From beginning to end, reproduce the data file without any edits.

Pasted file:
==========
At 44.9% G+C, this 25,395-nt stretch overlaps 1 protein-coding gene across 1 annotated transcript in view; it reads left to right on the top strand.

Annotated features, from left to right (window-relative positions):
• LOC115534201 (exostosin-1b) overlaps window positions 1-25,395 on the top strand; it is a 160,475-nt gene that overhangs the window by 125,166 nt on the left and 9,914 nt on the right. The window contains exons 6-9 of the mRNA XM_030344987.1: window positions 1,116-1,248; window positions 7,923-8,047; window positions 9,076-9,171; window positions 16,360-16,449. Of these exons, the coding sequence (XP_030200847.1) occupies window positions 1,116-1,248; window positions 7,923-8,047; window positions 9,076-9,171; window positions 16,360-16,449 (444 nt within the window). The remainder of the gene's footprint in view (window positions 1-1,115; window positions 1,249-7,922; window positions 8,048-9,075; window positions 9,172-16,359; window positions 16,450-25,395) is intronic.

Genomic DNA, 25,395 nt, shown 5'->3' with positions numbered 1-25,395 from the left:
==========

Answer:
At 44.9% G+C, this 25,395-nt stretch overlaps 1 protein-coding gene across 1 annotated transcript in view; it reads left to right on the top strand.

Annotated features, from left to right (window-relative positions):
• LOC115534201 (exostosin-1b) overlaps window positions 1-25,395 on the top strand; it is a 160,475-nt gene that overhangs the window by 125,166 nt on the left and 9,914 nt on the right. The window contains exons 6-9 of the mRNA XM_030344987.1: window positions 1,116-1,248; window positions 7,923-8,047; window positions 9,076-9,171; window positions 16,360-16,449. Of these exons, the coding sequence (XP_030200847.1) occupies window positions 1,116-1,248; window positions 7,923-8,047; window positions 9,076-9,171; window positions 16,360-16,449 (444 nt within the window). The remainder of the gene's footprint in view (window positions 1-1,115; window positions 1,249-7,922; window positions 8,048-9,075; window positions 9,172-16,359; window positions 16,450-25,395) is intronic.

Genomic DNA, 25,395 nt, shown 5'->3' with positions numbered 1-25,395 from the left: